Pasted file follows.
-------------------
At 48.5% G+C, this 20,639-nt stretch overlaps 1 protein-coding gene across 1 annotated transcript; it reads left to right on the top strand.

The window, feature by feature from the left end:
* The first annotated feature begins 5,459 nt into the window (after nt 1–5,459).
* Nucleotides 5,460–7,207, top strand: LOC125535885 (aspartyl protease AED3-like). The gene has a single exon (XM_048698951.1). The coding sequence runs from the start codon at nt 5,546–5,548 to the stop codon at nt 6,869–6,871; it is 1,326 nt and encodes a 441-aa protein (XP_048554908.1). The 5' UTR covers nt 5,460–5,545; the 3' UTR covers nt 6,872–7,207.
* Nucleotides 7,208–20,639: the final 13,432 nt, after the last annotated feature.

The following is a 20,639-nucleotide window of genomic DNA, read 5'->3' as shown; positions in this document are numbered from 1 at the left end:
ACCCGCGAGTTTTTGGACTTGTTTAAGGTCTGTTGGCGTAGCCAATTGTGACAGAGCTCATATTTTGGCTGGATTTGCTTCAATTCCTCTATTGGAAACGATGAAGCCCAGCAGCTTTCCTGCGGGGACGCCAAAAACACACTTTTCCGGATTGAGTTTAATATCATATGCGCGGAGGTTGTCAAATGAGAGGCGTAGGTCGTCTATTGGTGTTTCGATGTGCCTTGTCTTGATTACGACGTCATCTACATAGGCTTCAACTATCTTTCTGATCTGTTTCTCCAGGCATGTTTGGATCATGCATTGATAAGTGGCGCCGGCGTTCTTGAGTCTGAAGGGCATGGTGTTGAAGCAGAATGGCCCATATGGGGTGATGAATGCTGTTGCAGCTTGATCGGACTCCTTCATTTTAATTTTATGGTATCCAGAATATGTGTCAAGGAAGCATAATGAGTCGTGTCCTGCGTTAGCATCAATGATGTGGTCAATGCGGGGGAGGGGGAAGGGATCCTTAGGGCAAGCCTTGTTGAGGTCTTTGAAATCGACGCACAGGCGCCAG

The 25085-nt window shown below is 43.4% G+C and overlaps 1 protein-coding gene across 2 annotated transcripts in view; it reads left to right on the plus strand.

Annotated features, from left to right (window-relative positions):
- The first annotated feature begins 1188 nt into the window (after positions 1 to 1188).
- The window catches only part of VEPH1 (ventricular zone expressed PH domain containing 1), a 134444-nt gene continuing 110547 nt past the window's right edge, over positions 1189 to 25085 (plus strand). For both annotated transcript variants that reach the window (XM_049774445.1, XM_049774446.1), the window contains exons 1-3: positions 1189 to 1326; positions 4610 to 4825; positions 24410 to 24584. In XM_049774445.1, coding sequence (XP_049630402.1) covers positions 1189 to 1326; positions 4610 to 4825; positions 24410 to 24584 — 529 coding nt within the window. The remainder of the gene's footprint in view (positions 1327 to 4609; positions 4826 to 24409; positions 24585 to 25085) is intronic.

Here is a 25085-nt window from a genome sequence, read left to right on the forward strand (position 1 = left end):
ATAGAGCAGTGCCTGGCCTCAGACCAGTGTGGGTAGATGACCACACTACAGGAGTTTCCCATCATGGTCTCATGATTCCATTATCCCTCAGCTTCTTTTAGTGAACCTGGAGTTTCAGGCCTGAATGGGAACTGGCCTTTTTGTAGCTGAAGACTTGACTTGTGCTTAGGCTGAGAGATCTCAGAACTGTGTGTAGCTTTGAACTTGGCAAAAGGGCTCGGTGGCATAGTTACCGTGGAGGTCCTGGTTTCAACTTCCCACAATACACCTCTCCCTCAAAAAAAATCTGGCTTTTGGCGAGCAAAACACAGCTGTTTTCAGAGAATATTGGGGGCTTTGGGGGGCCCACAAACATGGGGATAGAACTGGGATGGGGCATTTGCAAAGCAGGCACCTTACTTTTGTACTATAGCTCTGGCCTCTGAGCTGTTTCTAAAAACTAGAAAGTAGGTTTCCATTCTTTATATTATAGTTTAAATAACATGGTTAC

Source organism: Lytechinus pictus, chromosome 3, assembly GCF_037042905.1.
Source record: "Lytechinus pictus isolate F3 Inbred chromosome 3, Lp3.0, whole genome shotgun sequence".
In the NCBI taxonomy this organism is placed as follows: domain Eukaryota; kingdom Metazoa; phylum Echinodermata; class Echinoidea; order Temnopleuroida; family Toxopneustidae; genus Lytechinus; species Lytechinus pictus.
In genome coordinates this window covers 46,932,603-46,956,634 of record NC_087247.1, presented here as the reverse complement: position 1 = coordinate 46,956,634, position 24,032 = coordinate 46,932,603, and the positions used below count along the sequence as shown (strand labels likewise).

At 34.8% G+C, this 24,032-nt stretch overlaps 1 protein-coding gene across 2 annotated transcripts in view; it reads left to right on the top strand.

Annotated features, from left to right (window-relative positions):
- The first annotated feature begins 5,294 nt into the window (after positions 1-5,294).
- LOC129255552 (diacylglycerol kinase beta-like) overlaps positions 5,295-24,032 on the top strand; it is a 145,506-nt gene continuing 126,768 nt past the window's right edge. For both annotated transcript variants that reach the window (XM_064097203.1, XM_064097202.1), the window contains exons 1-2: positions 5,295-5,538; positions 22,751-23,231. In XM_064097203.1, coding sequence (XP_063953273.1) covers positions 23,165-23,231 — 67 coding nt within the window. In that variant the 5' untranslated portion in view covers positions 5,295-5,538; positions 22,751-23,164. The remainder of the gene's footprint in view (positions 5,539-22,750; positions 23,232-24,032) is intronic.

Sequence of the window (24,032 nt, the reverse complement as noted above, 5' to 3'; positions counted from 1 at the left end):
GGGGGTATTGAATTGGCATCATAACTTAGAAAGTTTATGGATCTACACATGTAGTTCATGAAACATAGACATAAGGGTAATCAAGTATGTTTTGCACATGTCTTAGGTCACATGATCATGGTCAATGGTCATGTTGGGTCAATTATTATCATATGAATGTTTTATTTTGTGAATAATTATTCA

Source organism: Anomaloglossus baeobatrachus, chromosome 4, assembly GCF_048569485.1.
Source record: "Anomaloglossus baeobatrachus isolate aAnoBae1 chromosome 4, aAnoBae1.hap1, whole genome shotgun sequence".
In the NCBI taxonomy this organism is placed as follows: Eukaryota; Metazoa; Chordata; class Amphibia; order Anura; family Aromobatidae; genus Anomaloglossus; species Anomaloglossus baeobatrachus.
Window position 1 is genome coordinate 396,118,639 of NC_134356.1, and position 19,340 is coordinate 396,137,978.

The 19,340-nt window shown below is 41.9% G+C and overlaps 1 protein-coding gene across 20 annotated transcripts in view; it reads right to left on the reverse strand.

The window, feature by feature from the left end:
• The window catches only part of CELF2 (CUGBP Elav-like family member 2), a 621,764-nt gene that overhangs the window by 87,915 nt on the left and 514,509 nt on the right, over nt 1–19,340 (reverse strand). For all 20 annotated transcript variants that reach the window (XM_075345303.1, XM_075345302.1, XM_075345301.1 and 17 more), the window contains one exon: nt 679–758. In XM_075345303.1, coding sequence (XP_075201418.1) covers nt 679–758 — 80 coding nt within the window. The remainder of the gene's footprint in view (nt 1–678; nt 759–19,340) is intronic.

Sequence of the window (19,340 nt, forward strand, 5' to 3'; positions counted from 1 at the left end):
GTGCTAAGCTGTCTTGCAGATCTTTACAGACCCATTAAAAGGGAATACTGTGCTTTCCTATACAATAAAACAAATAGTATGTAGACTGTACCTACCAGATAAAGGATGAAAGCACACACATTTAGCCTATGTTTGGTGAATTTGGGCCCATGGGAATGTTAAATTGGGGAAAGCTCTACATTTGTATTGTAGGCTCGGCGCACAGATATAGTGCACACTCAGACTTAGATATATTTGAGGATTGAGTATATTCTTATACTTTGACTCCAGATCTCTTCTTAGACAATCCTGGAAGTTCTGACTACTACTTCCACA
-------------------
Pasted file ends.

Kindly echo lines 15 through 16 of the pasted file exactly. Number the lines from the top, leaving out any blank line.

Source record: "Lytechinus pictus isolate F3 Inbred chromosome 3, Lp3.0, whole genome shotgun sequence".
In the NCBI taxonomy this organism is placed as follows: domain Eukaryota; kingdom Metazoa; phylum Echinodermata; class Echinoidea; order Temnopleuroida; family Toxopneustidae; genus Lytechinus; species Lytechinus pictus.